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A Continental Distinction in the Common LawA Historical and Comparative Perspective on English Public Law$
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J.W.F. Allison

Print publication date: 2000

Print ISBN-13: 9780198298656

Published to Oxford Scholarship Online: January 2010

DOI: 10.1093/acprof:oso/9780198298656.001.0001

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A Substantive Distinction

A Substantive Distinction

Chapter:
(p.170) 8 A Substantive Distinction
Source:
A Continental Distinction in the Common Law
Author(s):

J. W. F. Allison

Publisher:
Oxford University Press
DOI:10.1093/acprof:oso/9780198298656.003.0008

A distinction between public and private in substantive law is presented as similar to the institutional distinction between private- and public-law courts in its dependence on a satisfactory separation of powers. This chapter describes the contribution of the Conseil d'Etat's dynamic extension of its judicial role (in determining, inter alia, state liability and proportionality) to the entrenchment of the French institutional and substantive distinctions. It shows, in contrast, that the English separation of powers has not facilitated the entrenchment of an English substantive distinction, which is thus not in convergence with the French. Rather, it shows how it has contributed to continuing administrative immunities, judicial restraint in English public law, and general uncertainty about the judicial role in administrative disputes, evident in the doctrine of ultra vires, unease about justiciability, and related debate about distinguishing public and privatelaw.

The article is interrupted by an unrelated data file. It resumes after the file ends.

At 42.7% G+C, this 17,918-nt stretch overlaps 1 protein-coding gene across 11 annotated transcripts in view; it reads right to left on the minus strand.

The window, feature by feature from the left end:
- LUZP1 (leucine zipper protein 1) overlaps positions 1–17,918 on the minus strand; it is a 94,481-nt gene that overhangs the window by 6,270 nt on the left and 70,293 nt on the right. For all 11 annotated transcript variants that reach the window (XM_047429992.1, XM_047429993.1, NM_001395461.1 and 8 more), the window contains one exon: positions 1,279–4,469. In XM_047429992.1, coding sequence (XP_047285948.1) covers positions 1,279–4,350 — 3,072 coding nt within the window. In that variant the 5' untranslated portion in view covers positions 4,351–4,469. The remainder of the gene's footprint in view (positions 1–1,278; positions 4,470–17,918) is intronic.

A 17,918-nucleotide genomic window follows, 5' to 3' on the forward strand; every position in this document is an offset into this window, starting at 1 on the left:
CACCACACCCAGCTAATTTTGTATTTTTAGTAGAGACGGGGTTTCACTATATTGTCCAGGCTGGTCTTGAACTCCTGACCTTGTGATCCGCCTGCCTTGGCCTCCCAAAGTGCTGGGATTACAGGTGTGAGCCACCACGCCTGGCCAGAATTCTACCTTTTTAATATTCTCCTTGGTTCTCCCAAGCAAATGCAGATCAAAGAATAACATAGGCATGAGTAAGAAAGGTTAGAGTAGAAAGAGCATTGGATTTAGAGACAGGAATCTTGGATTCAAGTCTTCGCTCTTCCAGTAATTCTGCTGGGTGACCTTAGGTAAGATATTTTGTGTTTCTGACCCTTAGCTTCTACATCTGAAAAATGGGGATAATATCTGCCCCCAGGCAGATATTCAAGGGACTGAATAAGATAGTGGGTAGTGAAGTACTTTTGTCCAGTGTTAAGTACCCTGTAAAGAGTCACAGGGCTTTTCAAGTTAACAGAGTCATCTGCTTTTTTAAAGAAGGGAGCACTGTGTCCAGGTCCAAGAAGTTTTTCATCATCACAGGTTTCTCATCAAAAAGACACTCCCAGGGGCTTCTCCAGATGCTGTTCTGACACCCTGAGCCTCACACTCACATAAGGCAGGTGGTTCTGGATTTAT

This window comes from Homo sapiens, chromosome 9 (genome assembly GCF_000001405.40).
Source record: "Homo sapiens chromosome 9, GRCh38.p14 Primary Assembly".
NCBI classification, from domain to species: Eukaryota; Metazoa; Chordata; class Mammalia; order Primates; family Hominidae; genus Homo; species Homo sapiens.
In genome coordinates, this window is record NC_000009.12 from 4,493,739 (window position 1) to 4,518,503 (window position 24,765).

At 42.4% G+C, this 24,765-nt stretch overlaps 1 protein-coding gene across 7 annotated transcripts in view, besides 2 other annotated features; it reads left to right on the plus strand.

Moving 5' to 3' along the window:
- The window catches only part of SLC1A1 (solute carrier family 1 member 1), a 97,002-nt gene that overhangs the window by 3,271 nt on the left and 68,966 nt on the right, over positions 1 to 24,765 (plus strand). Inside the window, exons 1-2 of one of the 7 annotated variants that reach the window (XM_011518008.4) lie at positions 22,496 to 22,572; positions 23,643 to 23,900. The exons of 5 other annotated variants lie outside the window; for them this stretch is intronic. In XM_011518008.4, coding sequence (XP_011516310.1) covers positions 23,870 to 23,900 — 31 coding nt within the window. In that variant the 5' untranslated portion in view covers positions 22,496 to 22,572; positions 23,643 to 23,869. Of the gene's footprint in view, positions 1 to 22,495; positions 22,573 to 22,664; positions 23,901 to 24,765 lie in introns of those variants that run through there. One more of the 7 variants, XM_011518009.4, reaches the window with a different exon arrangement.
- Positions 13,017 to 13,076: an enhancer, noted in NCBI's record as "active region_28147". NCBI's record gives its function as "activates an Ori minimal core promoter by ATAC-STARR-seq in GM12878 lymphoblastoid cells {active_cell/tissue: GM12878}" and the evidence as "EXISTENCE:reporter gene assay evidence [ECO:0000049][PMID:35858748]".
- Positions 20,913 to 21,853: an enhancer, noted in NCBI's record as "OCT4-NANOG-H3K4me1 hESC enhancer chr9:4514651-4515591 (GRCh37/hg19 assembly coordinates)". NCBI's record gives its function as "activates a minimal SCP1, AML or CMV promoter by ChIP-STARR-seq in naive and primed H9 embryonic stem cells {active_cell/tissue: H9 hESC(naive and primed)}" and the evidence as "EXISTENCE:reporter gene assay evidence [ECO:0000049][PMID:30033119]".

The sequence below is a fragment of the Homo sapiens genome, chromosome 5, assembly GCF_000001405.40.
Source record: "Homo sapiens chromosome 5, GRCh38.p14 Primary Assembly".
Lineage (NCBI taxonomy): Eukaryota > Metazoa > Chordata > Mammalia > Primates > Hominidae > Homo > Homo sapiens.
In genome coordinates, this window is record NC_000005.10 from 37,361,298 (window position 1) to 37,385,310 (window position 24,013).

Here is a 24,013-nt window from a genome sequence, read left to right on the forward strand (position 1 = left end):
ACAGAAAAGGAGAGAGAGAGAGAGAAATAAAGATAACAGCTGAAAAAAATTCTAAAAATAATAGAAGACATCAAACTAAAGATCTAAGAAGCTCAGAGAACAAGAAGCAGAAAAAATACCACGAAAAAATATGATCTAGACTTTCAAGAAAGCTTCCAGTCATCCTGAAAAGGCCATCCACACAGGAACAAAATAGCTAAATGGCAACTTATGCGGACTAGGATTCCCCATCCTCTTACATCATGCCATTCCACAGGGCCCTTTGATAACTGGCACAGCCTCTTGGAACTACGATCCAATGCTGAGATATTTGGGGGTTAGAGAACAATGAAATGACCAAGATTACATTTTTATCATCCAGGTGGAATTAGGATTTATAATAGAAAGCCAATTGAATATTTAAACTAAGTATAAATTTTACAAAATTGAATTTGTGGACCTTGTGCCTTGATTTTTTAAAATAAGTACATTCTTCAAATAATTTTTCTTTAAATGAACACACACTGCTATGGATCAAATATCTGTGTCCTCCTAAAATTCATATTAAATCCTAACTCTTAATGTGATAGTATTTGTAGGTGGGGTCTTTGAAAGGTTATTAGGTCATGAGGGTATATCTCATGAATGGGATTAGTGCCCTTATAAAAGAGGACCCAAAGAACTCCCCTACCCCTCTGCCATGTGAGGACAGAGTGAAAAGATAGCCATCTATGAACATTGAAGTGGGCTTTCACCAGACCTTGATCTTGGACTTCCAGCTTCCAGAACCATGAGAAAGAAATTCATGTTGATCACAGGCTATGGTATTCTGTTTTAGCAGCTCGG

Keywords:   public and private, separation of powers, Conseil d'Etat, judicial role, state liability, proportionality, judicial restraint, ultra vires, justiciability, convergence

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